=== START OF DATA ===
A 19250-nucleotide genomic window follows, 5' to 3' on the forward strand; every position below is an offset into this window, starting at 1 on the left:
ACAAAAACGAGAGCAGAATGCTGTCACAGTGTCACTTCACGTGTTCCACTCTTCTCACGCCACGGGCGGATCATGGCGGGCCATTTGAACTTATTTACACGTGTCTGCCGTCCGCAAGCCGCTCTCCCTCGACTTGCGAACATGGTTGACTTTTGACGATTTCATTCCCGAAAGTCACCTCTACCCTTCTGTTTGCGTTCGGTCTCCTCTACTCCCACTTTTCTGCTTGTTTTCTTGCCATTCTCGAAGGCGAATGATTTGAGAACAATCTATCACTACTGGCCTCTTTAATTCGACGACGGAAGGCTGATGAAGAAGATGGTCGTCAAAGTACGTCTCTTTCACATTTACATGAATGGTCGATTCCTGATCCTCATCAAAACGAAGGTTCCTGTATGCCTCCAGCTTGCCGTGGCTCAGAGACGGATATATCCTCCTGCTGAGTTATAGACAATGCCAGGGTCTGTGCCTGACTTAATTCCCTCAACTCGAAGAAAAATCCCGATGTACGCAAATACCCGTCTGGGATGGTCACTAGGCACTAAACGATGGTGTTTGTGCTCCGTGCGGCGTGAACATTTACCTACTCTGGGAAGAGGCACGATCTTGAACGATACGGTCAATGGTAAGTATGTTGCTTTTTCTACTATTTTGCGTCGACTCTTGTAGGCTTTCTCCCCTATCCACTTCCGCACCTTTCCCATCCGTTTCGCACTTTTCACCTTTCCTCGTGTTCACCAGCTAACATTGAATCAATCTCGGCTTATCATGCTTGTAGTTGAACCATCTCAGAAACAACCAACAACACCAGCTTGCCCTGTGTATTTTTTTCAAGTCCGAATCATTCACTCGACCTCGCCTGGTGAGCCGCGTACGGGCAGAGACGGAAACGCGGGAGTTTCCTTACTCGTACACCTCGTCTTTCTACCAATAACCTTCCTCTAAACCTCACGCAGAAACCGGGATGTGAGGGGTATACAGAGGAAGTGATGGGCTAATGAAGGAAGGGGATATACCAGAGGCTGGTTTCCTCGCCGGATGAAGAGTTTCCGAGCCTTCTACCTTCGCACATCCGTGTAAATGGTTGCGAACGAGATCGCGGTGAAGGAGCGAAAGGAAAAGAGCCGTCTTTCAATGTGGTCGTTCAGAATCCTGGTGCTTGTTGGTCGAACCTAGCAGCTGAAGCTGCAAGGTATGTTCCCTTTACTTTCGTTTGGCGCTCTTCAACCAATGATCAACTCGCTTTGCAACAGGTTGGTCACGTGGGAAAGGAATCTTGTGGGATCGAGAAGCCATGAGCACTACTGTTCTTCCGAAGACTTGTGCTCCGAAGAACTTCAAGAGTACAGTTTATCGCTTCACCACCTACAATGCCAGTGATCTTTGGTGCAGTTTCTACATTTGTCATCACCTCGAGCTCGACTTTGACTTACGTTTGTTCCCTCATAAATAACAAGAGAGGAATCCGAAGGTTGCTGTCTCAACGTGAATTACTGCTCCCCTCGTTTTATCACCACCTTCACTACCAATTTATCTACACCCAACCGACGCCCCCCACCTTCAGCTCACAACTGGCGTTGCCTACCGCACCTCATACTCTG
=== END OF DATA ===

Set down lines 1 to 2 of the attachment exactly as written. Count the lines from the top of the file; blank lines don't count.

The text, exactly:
A 19250-nucleotide genomic window follows, 5' to 3' on the forward strand; every position below is an offset into this window, starting at 1 on the left:
ACAAAAACGAGAGCAGAATGCTGTCACAGTGTCACTTCACGTGTTCCACTCTTCTCACGCCACGGGCGGATCATGGCGGGCCATTTGAACTTATTTACACGTGTCTGCCGTCCGCAAGCCGCTCTCCCTCGACTTGCGAACATGGTTGACTTTTGACGATTTCATTCCCGAAAGTCACCTCTACCCTTCTGTTTGCGTTCGGTCTCCTCTACTCCCACTTTTCTGCTTGTTTTCTTGCCATTCTCGAAGGCGAATGATTTGAGAACAATCTATCACTACTGGCCTCTTTAATTCGACGACGGAAGGCTGATGAAGAAGATGGTCGTCAAAGTACGTCTCTTTCACATTTACATGAATGGTCGATTCCTGATCCTCATCAAAACGAAGGTTCCTGTATGCCTCCAGCTTGCCGTGGCTCAGAGACGGATATATCCTCCTGCTGAGTTATAGACAATGCCAGGGTCTGTGCCTGACTTAATTCCCTCAACTCGAAGAAAAATCCCGATGTACGCAAATACCCGTCTGGGATGGTCACTAGGCACTAAACGATGGTGTTTGTGCTCCGTGCGGCGTGAACATTTACCTACTCTGGGAAGAGGCACGATCTTGAACGATACGGTCAATGGTAAGTATGTTGCTTTTTCTACTATTTTGCGTCGACTCTTGTAGGCTTTCTCCCCTATCCACTTCCGCACCTTTCCCATCCGTTTCGCACTTTTCACCTTTCCTCGTGTTCACCAGCTAACATTGAATCAATCTCGGCTTATCATGCTTGTAGTTGAACCATCTCAGAAACAACCAACAACACCAGCTTGCCCTGTGTATTTTTTTCAAGTCCGAATCATTCACTCGACCTCGCCTGGTGAGCCGCGTACGGGCAGAGACGGAAACGCGGGAGTTTCCTTACTCGTACACCTCGTCTTTCTACCAATAACCTTCCTCTAAACCTCACGCAGAAACCGGGATGTGAGGGGTATACAGAGGAAGTGATGGGCTAATGAAGGAAGGGGATATACCAGAGGCTGGTTTCCTCGCCGGATGAAGAGTTTCCGAGCCTTCTACCTTCGCACATCCGTGTAAATGGTTGCGAACGAGATCGCGGTGAAGGAGCGAAAGGAAAAGAGCCGTCTTTCAATGTGGTCGTTCAGAATCCTGGTGCTTGTTGGTCGAACCTAGCAGCTGAAGCTGCAAGGTATGTTCCCTTTACTTTCGTTTGGCGCTCTTCAACCAATGATCAACTCGCTTTGCAACAGGTTGGTCACGTGGGAAAGGAATCTTGTGGGATCGAGAAGCCATGAGCACTACTGTTCTTCCGAAGACTTGTGCTCCGAAGAACTTCAAGAGTACAGTTTATCGCTTCACCACCTACAATGCCAGTGATCTTTGGTGCAGTTTCTACATTTGTCATCACCTCGAGCTCGACTTTGACTTACGTTTGTTCCCTCATAAATAACAAGAGAGGAATCCGAAGGTTGCTGTCTCAACGTGAATTACTGCTCCCCTCGTTTTATCACCACCTTCACTACCAATTTATCTACACCCAACCGACGCCCCCCACCTTCAGCTCACAACTGGCGTTGCCTACCGCACCTCATACTCTG